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• Standard Number: 1910.1030; 1910.1030(b)


February 14, 2006

Mr. William E. Daniels
PO Box 776
Silver Creek, GA 30173-0776

Dear Mr. Daniels:

Thank you for your letter to the Occupational Safety and Health Administration's (OSHA's) Directorate of Enforcement Programs (DEP) regarding your concerns about potential health risks from handling an object which contained dried blood. Your questions are restated below followed by OSHA'responses. This letter constitutes OSHA'interpretation only of the requirements discussed and may not be applicable to any question not delineated within your original correspondence.

Question 1: I am a mechanic and was asked to change a blood stained seat on a company vehicle. I was not told prior to beginning work on the seat that there was dried blood on it and I am now concerned since I generally have cuts/scratches on my hands from my usual work as a mechanic. Are there any diseases that a person can contract from exposure to dried blood?

Reply 1: In general, bloodborne illnesses are spread when blood from an infected person enters the body of a person who is not infected. A greater likelihood of contracting an illness from blood exposure would be expected from direct contact with liquid or semi-liquid blood or other potentially infectious materials (OPIM) or from contact with dried blood that is easily flaked off. The most common routes of exposure which present potential for concern are: a) contact with contaminated sharps (i.e., needle stick or other sharp injury), b) contact of infected blood to mucous membrane (i.e., blood/bodily fluid splashed to eyes, nose or mouth), or c) contacting dried blood released from a surface onto non-intact skin.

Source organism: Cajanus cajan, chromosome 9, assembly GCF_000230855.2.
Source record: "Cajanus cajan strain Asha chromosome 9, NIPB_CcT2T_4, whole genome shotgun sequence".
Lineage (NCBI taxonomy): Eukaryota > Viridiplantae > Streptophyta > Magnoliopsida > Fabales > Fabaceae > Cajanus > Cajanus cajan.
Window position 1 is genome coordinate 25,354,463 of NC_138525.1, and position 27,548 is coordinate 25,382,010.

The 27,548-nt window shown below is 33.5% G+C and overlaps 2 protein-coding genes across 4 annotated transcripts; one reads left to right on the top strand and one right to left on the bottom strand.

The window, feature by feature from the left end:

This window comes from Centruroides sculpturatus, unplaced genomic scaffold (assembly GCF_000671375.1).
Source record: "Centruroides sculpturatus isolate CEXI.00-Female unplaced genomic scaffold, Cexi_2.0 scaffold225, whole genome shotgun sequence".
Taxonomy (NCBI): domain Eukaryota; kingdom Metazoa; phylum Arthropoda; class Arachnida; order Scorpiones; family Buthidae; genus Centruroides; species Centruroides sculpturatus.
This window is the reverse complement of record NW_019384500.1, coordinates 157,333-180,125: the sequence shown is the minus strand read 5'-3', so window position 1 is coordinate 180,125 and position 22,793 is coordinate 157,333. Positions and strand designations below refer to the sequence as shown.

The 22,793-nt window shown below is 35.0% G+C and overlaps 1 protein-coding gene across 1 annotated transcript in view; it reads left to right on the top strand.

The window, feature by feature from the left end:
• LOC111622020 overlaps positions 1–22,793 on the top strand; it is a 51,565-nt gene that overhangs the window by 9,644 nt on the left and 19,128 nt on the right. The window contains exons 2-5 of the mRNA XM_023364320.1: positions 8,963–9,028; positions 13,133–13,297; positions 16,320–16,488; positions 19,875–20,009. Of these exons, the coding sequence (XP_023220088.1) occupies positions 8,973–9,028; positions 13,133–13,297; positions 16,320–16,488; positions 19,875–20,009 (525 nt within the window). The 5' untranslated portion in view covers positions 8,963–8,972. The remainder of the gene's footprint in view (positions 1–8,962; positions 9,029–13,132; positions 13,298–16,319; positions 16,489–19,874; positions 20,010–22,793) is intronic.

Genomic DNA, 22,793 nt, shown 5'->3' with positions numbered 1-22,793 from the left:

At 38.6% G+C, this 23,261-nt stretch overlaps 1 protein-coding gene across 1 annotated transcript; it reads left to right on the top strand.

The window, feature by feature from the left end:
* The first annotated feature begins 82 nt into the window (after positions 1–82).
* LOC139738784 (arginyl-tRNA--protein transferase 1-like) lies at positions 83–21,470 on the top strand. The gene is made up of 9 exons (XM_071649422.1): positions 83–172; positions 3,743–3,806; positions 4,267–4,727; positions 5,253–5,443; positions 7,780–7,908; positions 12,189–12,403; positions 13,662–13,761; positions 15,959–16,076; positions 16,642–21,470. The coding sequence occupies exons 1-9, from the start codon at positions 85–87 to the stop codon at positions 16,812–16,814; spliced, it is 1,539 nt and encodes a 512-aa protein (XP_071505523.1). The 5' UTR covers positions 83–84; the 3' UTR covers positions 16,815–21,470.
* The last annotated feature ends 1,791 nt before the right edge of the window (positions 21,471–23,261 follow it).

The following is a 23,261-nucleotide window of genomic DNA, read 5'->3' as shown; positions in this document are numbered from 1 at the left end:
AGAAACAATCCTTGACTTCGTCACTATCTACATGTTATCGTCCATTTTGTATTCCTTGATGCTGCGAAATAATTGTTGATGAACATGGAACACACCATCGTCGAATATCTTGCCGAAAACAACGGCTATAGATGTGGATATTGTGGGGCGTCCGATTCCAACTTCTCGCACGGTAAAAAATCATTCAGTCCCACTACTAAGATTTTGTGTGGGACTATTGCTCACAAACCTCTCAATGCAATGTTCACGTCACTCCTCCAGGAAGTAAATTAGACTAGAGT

In your letter, you mentioned that the vehicle was soiled on a Friday and remained unused until you began working on it the following Monday, at which time, the blood was dried. You also mentioned that the seat had foam padding. Although some bloodborne pathogens (e.g., Hepatitis B) are known to remain viable on surfaces for some time, it is difficult to determine whether the foam padded seating would allow release of liquid or semi-liquid blood or the flaking off of dried blood.

The Centers for Disease Control and Prevention (CDC), has published information which provides an overall explanation of bloodborne diseases, risk factors for infection, viability timeframes outside the body and recommended treatment for infected persons. Some of these documents include Viral Hepatitis C (HCV) & Viral Hepatitis B (HBV) Fact Sheets and Frequently Asked Questions documents. You may access these and other helpful documents at
http://www.cdc.gov/ncidod/diseases/hepatitis/c/index.htm.

Question 2: Are there any regulations that should have required an employer to notify an employee ahead of time if he/she is to begin working on an object containing dried blood?

Reply 2: OSHA's bloodborne pathogens standard, 29 CFR 1910.1030 requires that employers make the determination whether any employee has a potential for occupational exposure to blood or OPIM. This standard defines "occupational exposure" as "reasonably anticipated skin, eye, mucous membrane, or parenteral contact with blood or other potentially infectious materials that may result from the performance of an employee's duties." Generally, the task you were assigned would not be considered to have "reasonably anticipated exposure," and therefore, OSHA would not consider your employer to be required to implement all the provisions of the bloodborne pathogens standard.

Question 3: Is there anything that can be done after the fact for my protection from a disease as a result of an exposure that I may have had while working on the seat?

Reply 3: It is very difficult for us to assess the risk given the brief description in your letter. You may want to consult with a healthcare professional to determine what risks, if any, you may have had. You may want to contact your personal physician for further consultation.

Thank you for your interest in occupational safety and health. We hope you find this information helpful. OSHA requirements are set by statute, standards, and regulations. Our interpretation letters explain these requirements and how they apply to particular circumstances, but they cannot create additional employer obligations. This letter constitutes OSHA's interpretation of the requirements discussed. Note that our enforcement guidance may be affected by changes to OSHA rules. Also, from time to time we update our guidance in response to new information. To keep apprised of such developments, you can consult OSHA's website at
www.osha.gov. If you have any further questions, please feel free to contact the Office of Health Enforcement at 202-693-2190.

Sincerely,



Richard E. Fairfax, Director
Directorate of Enforcement Programs


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